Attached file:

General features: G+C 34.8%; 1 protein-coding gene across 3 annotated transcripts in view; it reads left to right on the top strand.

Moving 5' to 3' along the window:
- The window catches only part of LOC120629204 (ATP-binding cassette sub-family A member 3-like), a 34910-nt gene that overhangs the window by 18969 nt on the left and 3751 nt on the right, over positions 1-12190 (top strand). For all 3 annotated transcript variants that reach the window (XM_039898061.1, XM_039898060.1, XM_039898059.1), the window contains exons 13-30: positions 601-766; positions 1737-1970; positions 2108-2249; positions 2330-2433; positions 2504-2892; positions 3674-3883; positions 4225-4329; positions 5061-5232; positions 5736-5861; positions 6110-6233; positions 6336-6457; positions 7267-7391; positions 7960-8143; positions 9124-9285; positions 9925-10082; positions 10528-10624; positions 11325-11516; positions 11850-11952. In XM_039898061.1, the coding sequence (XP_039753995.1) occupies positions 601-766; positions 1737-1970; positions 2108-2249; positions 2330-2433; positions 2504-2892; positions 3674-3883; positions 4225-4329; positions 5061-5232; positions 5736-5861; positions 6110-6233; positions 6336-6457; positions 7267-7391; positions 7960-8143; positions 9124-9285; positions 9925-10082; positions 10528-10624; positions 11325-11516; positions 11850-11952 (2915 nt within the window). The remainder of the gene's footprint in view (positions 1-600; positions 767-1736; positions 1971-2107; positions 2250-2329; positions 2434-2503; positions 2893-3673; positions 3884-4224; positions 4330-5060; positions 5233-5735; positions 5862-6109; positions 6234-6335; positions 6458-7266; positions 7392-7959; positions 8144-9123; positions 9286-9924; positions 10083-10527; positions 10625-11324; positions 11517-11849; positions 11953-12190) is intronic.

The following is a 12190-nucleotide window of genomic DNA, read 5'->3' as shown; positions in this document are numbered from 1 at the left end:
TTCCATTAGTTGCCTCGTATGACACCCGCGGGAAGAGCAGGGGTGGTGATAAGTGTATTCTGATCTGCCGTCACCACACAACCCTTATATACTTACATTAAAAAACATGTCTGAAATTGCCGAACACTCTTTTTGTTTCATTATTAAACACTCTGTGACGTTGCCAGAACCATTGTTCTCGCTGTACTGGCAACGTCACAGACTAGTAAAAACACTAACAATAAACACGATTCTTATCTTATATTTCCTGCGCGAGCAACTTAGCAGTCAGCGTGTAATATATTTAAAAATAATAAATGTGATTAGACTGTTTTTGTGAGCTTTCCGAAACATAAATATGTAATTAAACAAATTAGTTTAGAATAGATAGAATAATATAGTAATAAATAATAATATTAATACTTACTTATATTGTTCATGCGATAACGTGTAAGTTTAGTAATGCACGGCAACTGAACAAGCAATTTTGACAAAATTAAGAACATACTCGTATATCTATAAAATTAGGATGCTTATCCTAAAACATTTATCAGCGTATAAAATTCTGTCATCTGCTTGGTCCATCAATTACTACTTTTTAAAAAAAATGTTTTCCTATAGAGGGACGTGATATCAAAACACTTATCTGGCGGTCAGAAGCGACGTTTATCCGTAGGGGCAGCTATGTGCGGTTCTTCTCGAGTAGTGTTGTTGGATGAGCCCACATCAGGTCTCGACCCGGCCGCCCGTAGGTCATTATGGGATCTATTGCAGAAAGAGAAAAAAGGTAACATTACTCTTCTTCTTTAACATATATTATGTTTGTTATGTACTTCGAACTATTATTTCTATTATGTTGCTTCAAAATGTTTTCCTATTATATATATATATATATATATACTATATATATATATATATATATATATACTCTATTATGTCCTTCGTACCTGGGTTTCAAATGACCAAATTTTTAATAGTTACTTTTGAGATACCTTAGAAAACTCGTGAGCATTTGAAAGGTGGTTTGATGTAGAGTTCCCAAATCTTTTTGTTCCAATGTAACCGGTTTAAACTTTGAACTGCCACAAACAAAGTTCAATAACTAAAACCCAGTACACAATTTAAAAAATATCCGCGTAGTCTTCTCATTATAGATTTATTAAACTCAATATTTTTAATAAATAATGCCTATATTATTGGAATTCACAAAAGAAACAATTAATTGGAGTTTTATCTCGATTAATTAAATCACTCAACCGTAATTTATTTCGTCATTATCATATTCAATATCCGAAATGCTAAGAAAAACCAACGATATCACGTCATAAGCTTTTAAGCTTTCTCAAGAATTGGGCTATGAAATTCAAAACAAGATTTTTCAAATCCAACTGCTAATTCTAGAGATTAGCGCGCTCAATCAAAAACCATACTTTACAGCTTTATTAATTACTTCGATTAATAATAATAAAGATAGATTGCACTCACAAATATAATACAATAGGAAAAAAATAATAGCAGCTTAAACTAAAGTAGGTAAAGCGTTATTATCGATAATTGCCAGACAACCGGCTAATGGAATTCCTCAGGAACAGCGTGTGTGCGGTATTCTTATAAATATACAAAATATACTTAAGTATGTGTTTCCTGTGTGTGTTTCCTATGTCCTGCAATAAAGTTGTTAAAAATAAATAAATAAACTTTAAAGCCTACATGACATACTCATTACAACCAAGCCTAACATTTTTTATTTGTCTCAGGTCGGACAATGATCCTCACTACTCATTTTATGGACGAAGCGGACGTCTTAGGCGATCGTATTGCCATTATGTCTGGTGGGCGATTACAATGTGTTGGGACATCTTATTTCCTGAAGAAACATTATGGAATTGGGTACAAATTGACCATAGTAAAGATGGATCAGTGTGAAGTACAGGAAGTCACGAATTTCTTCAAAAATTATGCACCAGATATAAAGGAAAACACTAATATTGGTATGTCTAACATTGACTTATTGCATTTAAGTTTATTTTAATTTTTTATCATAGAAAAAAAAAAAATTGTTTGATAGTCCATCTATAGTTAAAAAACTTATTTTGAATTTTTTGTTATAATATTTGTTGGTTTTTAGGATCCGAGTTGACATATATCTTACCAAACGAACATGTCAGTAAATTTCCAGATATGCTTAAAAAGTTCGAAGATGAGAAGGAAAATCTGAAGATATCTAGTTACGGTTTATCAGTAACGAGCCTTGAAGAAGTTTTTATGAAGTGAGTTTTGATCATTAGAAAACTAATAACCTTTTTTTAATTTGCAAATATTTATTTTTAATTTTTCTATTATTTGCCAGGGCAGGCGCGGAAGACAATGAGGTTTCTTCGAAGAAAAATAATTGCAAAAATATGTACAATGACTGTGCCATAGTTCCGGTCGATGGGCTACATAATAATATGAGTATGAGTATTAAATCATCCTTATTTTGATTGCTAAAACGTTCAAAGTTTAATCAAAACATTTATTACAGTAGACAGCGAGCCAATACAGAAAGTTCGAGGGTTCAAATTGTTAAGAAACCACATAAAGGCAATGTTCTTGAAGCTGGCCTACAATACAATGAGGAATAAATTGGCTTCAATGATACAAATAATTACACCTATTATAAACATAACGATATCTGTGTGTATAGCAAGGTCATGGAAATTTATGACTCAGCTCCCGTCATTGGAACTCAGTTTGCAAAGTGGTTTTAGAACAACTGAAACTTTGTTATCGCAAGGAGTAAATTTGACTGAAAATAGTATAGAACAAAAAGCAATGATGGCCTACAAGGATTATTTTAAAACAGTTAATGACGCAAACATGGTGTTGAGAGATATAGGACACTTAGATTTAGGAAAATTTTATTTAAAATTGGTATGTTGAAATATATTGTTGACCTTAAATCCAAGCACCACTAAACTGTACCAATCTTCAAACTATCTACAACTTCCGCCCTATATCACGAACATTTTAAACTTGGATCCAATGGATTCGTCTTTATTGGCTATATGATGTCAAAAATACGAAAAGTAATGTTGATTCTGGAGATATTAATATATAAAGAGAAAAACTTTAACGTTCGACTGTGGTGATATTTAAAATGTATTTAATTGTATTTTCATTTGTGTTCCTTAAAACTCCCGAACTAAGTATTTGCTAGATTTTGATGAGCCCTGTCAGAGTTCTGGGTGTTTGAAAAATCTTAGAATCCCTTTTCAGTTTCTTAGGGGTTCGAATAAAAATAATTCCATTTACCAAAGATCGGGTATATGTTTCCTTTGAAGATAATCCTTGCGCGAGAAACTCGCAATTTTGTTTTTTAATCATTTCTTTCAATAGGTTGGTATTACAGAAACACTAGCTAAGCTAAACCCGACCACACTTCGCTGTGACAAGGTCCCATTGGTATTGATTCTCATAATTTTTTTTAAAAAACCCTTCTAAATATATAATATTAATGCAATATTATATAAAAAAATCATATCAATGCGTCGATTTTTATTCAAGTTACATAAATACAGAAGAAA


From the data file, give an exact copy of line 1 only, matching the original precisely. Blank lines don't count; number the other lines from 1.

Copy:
General features: G+C 34.8%; 1 protein-coding gene across 3 annotated transcripts in view; it reads left to right on the top strand.